CREATE Study Examines Cost of Airport Attack

Terrorist attack on an airline or airport could cost the economy billions in losses

The costs, measured in terms of U.S. Gross Domestic Product, begin with less airline travel.

By Emily Gersema

The potential economic losses of the recent deadly attack in the Ft. Lauderdale-Hollywood International Airport could top billions of dollars over the next two years, according to USC terrorism experts.

“These attacks instill fear into people and fear has a cost,” said Adam Rose, lead author and faculty affiliate at the USC Center for Risk and Economic Analysis of Terrorism Events (CREATE). “The costs begin with a reduction in airline travel, then broaden to a reduction in tourism and then to spillover effects throughout the economy.”

The researchers measured the economic losses in terms of U.S. Gross Domestic Product — the monetary value of finished goods and services produced annually in the country.

A study published last fall by Rose and a team of researchers calculated that economic losses would top $10 billion in GDP in two terrorism scenarios: an attack at an airport checkpoint at a Los Angeles International Airport Terminal that kills 20 people and injures 98, and an attack on an airliner departing from Los Angeles that kills two people and injures 10.

Several industries profit from air travel, from hotels to restaurants and stores.

“An attack would have a ripple effect throughout the economy,” Rose said. “If there is a reduction in airline travel, then airliners spend less on jet fuel, so there is less petroleum refining and less production in the economy overall through multiplier effects on the supply chain.”

Perceptions of risk

For the study, the scientists conducted five surveys with a nationwide panel of 335 study participants over a six-week period. The participants were asked about their perceptions of terrorism risk, how they would respond emotionally to the attacks, their confidence in the government to handle the threat of terrorism and their travel decisions.

The airport checkpoint attack would result in a $17 billion decrease in GDP due to lost air travel, according to the study published in the journal Risk Analysis.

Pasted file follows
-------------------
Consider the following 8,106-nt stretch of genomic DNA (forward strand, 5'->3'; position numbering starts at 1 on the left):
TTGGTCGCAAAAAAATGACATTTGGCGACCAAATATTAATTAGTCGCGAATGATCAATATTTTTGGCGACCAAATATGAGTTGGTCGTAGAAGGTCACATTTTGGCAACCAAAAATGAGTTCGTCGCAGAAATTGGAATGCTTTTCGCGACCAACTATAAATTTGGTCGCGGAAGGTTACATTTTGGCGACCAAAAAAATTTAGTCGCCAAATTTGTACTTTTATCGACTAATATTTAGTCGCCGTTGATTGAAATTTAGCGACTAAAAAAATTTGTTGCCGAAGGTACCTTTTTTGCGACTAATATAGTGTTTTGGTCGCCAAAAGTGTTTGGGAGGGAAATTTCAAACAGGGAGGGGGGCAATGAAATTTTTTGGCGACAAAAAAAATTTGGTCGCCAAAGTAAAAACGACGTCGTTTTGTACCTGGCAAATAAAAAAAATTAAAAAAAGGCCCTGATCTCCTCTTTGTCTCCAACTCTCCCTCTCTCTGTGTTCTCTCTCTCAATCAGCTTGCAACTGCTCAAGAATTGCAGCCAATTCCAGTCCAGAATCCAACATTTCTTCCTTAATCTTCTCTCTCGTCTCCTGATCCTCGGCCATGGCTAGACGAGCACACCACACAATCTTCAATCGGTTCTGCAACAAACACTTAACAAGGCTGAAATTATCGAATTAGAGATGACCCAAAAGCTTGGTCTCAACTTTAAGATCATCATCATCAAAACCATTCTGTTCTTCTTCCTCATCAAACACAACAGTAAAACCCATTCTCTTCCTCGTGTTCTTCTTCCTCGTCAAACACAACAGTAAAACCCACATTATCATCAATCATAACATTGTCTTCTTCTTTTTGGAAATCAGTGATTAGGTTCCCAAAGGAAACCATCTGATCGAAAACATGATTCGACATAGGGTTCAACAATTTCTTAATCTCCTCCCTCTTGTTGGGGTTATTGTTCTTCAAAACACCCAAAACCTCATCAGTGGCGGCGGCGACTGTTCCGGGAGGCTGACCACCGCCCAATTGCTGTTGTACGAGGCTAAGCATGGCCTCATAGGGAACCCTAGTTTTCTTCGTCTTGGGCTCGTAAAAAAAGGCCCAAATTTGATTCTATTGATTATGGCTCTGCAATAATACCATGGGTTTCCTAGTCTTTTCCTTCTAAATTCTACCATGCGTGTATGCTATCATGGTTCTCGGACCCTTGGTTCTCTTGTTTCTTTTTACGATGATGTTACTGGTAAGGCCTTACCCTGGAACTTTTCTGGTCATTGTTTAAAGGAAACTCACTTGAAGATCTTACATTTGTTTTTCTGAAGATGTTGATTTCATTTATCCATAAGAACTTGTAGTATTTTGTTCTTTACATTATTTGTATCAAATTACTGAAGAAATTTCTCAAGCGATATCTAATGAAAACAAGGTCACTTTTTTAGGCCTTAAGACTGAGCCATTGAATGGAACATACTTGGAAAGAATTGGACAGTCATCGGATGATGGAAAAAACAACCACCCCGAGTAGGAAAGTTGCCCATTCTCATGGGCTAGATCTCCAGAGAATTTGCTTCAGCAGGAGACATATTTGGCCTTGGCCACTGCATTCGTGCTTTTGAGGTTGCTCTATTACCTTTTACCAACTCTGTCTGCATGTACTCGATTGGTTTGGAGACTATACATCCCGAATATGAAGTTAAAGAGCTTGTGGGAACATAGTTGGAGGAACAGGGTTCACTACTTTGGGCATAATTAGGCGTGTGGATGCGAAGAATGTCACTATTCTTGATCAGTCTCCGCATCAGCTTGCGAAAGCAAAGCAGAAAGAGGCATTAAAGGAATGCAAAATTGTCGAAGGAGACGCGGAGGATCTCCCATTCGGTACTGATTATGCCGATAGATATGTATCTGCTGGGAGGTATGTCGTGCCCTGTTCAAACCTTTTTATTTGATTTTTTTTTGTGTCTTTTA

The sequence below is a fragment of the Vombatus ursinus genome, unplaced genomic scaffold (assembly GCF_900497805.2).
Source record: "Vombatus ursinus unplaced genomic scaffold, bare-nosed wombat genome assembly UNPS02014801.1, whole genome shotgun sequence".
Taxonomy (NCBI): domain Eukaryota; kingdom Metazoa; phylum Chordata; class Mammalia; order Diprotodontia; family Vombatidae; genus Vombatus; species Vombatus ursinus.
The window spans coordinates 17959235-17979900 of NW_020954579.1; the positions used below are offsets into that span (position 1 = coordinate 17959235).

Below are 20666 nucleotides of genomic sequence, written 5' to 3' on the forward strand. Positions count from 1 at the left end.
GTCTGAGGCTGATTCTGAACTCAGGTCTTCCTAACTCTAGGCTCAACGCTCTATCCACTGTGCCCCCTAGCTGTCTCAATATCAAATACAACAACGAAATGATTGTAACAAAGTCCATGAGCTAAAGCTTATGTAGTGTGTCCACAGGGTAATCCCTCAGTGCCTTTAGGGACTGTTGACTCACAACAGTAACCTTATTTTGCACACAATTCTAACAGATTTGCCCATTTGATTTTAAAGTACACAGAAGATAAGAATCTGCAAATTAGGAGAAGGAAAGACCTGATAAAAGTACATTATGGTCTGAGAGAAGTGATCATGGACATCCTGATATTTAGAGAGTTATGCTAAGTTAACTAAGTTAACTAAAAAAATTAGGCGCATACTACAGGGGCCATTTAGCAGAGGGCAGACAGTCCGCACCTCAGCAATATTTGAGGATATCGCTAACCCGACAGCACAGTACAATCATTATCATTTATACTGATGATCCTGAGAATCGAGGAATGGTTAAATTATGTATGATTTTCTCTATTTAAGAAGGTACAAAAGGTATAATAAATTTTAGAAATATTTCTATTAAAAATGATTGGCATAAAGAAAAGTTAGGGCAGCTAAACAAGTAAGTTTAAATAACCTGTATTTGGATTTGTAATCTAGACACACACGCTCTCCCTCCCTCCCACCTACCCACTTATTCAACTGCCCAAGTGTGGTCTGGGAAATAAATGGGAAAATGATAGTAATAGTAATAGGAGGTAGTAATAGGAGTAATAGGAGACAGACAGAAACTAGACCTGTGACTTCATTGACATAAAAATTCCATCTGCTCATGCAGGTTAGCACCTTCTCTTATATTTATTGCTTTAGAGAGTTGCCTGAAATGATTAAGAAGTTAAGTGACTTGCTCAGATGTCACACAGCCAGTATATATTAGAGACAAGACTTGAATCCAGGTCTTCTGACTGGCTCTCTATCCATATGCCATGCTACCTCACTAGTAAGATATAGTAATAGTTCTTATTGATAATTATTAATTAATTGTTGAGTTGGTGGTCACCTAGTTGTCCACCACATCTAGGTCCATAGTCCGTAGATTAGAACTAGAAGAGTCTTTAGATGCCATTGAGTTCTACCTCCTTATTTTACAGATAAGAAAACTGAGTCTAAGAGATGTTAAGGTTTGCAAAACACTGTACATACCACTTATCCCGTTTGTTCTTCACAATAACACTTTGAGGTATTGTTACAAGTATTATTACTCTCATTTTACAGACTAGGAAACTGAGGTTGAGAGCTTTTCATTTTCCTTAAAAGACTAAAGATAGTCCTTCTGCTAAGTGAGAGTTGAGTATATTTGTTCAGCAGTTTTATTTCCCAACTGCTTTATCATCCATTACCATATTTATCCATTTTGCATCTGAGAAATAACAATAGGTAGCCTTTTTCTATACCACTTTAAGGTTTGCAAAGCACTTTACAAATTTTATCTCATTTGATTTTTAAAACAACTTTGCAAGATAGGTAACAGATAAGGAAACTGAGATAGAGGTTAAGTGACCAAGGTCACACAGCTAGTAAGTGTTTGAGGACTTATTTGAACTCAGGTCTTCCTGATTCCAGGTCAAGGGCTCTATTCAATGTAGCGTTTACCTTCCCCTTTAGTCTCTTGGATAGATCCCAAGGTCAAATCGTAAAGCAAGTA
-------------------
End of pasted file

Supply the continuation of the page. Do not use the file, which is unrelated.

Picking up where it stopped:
For the airline attack scenario, the researchers estimated a loss of $13 billion in GDP. Both scenarios assume air traffic nationwide would be halted briefly as a security measure, but the vast majority of the impacts stem from the public’s fear of flying and the effects on the supply chain.

Airlines would suffer the bulk of the losses in both cases — about $1.5 billion in gross revenue in the first year after the attack and $690 million in gross revenue the second year.

‘General equilibrium’ model

CREATE researchers have refined a special economic analysis tool, called the “computable general equilibrium” model, which accounts for a comprehensive list of direct and indirect economic losses anticipated after an attack. Their model, in this case, is driven by likely changes in consumer behavior — such as people reducing travel or changing methods of transit after an attack occurs.

“There are two principal ways to mitigate the behavioral impacts of an attack, and both involve building trust with the traveling public,” said study co-author Bill Burns of Decision Research, a nonprofit corporation. “First, the airlines and the TSA [Transportation Security Administration] must be seen as doing everything that they reasonably can to protect the public. That is, there can be no evidence of negligence in security procedures.

“Second, these organizations should routinely communicate with the public about ongoing threats and the steps that they have taken to improve security while being mindful of the quality of passengers’ flying experience.”

Added Heather Rosoff, a study co-author and research assistant professor at CREATE: “Risk communication is key for airlines and airports to build and retain public trust about safety.”

The research was funded by the TSA. Other study co-authors were Misak Avetisyan and Oswin Chan of CREATE at the USC Price School of Public Policy and Paul Slovic of Oregon-based Decision Research.